The output multiplexer 47a receives not only the data payload (SPE) which is received from the FIFO 60, but the transport overhead (TOH) bytes, e.g. H1 and H2, which are received from the pointer calculation means 80. The mux 47a takes the TOH byte information, and using signals out-- NEW, out-- INC and out-- DEC which are described in more detail hereinafter, multiplexes the H1 and H2 and other TOH bytes with the data payload into an outgoing SONET signal As generated, the outgoing SONET signal includes a data signa1 53 which is clocked according to the output clock signal 51.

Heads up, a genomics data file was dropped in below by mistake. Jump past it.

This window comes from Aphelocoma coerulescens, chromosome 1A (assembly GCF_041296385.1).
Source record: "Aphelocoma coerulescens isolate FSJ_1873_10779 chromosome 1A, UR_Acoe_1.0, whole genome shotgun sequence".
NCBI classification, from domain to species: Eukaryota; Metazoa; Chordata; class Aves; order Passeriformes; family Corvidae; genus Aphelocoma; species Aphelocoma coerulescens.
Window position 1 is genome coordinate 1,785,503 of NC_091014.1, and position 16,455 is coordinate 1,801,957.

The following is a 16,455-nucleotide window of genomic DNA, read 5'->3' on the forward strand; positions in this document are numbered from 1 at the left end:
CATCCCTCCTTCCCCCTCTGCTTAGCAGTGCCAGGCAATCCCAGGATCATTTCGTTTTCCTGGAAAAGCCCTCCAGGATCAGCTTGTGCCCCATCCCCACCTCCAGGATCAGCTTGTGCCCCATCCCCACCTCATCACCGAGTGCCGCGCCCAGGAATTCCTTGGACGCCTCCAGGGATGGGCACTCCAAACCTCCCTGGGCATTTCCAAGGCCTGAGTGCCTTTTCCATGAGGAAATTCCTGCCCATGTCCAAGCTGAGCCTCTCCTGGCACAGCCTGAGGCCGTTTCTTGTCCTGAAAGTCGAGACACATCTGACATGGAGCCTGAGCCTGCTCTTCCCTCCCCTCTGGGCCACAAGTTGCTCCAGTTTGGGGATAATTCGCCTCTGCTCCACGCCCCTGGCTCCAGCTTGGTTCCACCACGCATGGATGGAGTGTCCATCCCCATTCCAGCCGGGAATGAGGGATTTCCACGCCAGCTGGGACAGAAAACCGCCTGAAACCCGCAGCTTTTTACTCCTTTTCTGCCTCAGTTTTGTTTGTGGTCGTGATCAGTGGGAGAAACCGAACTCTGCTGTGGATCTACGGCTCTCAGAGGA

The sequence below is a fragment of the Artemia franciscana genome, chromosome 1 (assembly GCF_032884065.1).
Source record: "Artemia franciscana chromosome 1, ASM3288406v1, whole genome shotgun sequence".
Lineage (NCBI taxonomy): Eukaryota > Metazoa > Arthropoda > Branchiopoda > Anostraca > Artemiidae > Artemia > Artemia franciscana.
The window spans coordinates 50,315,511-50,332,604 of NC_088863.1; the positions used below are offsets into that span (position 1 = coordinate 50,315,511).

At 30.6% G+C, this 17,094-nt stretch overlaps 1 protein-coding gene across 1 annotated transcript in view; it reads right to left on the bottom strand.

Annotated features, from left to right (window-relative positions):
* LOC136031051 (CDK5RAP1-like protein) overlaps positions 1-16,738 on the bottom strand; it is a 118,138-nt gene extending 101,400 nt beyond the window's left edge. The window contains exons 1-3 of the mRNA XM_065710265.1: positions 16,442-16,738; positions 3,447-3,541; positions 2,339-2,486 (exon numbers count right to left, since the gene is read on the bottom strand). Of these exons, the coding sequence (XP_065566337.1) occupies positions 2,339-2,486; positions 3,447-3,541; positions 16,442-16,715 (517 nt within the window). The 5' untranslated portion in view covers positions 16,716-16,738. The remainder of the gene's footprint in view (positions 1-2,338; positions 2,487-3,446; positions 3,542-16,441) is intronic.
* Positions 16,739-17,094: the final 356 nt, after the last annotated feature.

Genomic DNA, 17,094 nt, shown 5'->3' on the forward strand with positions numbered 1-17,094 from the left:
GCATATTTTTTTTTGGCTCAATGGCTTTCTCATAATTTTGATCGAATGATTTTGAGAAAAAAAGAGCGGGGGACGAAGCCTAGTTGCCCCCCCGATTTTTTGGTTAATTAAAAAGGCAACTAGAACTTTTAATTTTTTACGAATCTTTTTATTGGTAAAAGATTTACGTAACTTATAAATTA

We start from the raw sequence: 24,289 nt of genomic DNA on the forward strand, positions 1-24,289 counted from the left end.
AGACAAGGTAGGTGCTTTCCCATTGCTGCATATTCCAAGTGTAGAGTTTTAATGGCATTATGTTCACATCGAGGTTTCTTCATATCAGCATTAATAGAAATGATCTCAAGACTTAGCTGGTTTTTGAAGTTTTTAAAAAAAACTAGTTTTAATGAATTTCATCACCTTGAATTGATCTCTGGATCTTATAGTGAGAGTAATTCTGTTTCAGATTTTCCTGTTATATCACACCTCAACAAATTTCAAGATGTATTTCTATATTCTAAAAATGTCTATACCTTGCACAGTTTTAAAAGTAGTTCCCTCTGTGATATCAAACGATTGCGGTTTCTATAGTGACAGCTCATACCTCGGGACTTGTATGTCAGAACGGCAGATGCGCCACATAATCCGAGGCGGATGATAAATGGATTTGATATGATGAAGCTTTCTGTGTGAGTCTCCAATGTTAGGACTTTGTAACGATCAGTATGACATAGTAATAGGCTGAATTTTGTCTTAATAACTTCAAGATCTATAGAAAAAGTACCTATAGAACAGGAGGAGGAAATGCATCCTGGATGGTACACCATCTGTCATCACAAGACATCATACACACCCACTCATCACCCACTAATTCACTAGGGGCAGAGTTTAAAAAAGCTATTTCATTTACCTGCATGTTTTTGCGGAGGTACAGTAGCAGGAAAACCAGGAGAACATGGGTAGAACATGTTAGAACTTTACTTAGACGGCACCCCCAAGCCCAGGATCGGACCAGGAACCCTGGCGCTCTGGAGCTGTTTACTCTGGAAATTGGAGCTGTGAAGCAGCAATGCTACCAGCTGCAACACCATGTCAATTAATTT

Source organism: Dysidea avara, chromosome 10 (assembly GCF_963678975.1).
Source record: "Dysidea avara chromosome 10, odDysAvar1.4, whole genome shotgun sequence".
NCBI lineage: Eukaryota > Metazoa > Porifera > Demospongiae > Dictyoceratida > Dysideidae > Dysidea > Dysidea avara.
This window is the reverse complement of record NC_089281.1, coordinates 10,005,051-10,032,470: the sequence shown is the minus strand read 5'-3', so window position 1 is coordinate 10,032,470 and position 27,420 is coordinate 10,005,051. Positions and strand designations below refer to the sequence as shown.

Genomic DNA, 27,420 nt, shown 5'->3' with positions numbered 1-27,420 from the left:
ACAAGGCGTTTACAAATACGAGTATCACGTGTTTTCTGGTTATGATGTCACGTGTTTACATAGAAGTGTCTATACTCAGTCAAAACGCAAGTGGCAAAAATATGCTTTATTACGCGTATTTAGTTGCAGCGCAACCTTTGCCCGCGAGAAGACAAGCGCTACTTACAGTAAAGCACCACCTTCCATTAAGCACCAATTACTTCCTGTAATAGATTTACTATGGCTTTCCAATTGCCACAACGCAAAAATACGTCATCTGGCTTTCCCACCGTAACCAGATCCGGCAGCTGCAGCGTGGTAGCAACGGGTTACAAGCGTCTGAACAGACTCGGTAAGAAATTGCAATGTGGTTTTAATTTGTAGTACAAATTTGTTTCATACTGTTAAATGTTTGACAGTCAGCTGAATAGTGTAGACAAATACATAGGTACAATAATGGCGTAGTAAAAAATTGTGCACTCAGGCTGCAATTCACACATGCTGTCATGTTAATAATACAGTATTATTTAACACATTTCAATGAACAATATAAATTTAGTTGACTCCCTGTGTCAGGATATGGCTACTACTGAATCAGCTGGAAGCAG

The pointer calculation block 80 computes and codes the output SONET pointer bytes H1 and H2. The pointer calculation block 80 has a stop/start counter (not shown) which counts the number of bytes from the outgoing H3 byte (as indicated by the start signal Out-- H3 byte received from multiplexer 47a) to the beginning of the next synchronous payload envelope as indicated by the stop signal Out-- J1 being read out of the FIFO 60. The out-- SPE signal is used as an enable for the stop/start counter of the pointer calculation block 80. The pointer calculation block also includes a coder (not shown) which codes the H1 and H2 bytes according to the value of the start/stop counter, and additional information from signals such as in-- NEW, in-- INC, and in-- DEC received from the frame sync block 34a, and DEC and INC received from the phase-slip detector 70.